The results demonstrated that the URA3 CEN-SKP1 construct produced by conventional cloning techniques produced a functional Skp1 protein which was capable of complementing the lethality of the skp1-11 ts mutation. More importantly, the results demonstrated that the in vitro fusion reaction that created pGAP24-Skp1 and pGAL14Skp1 produced constructs capable of producing functional Skp1; that is, Y555 cells transformed with either pGAP24-Skp1 or pGAL14-Skp1 were capable of growth at 3 7° C., a temperature at which the ts Skp1-11 protein produced by the host strain is non-functional. Expression vectors lacking the SKP1 cDNA were incapable of complementing the lethality of the skp1-11 ts mutation.
c) Restriction Analysis, SDS-PAGE Analysis and Western Blot Analysis of in Vitro Fusion Reactions
pUNI-Skp1 was recombined with pGst-lox (Example 2) using the in vitro reaction described in Example 4; 0.2 μg of Gst-Cre was used per 20 μl reaction. The resulting plasmid fusion was termed pGST-Skp1. FIG. 9A provides a schematic showing the starting constructs and the predicted fusion construct. Five microliters of the fusion reaction mixture was used transform DH5α cells as described in Example 4. The transformed cells were plated onto LB/Amp/Kan plates and plasmid DNA was isolated from individual APRKnR colonies. The plasmid DNAs were digested with PstI followed by electrophoresis on agarose gels to examine the structure of the fused plasmids. A representative ethidium bromide-stained gel is shown in FIG. 9B. In FIG. 9B, lane “M” contains DNA size markers, lanes pUNI-Skp1 and pGst-lox contain the starting plasmids digested with PstI and lanes 1-12 contain plasmid DNA from individual APRKnR colonies digested with PstI. Lanes marked with an “*” indicate that these colonies contained a trimeric fusion plasmid that resulted from the fusion of two Gst-lox plasmids and one pUNI-Skp1 plasmid. The sizes of the two PstI fragments which result from the fusion of pUNI-Skp1 and pGst-lox in kb are indicated (5.8 and 2.0 kb). The results shown in FIG. 9B demonstrate that the in vitro fusion reaction resulted in the production of the desired fused construct with high efficiency (about 83% of the plasmids in the ApRKnR colonies comprised the fusion of one pUNI-Skp1 vector with one pGst-lox vector).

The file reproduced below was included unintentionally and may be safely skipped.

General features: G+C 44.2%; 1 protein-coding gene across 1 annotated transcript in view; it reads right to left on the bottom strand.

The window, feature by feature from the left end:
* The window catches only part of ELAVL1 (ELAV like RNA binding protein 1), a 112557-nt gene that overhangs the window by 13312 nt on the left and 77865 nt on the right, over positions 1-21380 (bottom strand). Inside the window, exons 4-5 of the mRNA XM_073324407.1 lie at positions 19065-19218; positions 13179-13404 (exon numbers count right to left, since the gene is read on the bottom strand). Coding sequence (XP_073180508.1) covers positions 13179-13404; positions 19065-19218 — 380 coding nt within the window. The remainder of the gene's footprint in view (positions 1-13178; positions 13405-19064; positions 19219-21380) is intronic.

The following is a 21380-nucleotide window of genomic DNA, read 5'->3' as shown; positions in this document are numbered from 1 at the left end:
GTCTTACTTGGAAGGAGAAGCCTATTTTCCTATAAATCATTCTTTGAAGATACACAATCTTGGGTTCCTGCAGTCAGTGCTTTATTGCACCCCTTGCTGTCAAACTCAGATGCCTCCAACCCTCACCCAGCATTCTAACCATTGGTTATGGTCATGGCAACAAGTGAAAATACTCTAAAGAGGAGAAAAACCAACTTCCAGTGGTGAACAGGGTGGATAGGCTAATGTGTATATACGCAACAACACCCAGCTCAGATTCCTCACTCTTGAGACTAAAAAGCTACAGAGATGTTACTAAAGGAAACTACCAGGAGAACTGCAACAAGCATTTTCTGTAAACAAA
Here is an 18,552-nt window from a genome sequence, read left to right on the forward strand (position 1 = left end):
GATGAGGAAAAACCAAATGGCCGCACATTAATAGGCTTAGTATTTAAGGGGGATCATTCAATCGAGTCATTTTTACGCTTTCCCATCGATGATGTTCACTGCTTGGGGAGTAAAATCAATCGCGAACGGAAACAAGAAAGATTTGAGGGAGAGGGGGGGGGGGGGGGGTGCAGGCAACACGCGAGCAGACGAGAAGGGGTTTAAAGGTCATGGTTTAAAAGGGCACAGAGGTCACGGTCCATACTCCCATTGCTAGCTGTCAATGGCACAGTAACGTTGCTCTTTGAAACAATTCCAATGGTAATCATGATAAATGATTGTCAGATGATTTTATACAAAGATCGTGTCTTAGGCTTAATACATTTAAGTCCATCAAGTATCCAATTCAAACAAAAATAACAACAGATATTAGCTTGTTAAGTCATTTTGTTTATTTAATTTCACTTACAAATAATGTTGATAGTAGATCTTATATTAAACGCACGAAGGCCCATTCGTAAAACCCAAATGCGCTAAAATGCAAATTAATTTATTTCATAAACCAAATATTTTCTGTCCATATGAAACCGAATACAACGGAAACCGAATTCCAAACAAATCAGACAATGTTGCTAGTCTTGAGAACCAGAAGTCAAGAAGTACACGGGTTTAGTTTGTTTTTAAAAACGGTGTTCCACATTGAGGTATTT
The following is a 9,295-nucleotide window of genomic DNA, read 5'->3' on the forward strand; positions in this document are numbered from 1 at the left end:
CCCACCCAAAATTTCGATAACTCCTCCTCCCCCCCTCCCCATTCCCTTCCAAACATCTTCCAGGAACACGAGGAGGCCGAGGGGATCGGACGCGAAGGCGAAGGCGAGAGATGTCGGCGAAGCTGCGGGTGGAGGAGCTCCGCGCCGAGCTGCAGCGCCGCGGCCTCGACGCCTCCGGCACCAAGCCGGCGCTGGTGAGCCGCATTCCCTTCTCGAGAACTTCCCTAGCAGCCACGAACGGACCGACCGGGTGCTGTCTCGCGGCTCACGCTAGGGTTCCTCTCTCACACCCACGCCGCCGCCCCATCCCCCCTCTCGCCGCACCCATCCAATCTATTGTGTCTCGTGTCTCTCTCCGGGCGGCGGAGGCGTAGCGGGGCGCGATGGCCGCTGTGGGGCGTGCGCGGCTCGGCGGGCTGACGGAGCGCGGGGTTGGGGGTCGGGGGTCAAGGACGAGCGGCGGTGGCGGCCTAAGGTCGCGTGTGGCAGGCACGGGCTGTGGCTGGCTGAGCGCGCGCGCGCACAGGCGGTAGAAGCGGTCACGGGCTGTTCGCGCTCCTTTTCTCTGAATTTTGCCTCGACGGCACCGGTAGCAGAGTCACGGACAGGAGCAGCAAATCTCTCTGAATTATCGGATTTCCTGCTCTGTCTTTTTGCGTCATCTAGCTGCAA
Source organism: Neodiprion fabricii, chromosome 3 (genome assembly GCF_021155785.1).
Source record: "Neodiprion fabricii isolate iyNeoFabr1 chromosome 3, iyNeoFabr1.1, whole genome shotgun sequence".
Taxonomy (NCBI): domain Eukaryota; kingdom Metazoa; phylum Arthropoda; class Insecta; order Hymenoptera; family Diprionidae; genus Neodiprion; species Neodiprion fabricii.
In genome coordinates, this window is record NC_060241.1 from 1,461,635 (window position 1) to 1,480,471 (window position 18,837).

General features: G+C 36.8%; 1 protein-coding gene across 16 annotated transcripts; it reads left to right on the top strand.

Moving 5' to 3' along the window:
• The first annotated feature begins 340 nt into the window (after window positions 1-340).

Three individual ApRKnR colonies were picked and grown in liquid cultures which were induced with IPTG to examine whether the fused construct (pGst-Skp1) could produce the desired Gst-Skp1 fusion protein. The cultures were grown, induced and cell extracts were prepared as described in Example 6. An aliquot of the cell lysates prepared from induced and uninduced cells were electrophoresed on an SDS-PAGE gel and the gel was either stained with Coomaise blue or transferred to nitrocellulose to generate a Western blot. The Western blot was probed using an anti-Skp1 polyclonal antibody (the antibody was raised against the yeast Skp1 using conventional methods). The resulting Coomassie-stained gel and Western blot are shown in FIGS. 10A and 10B, respectively.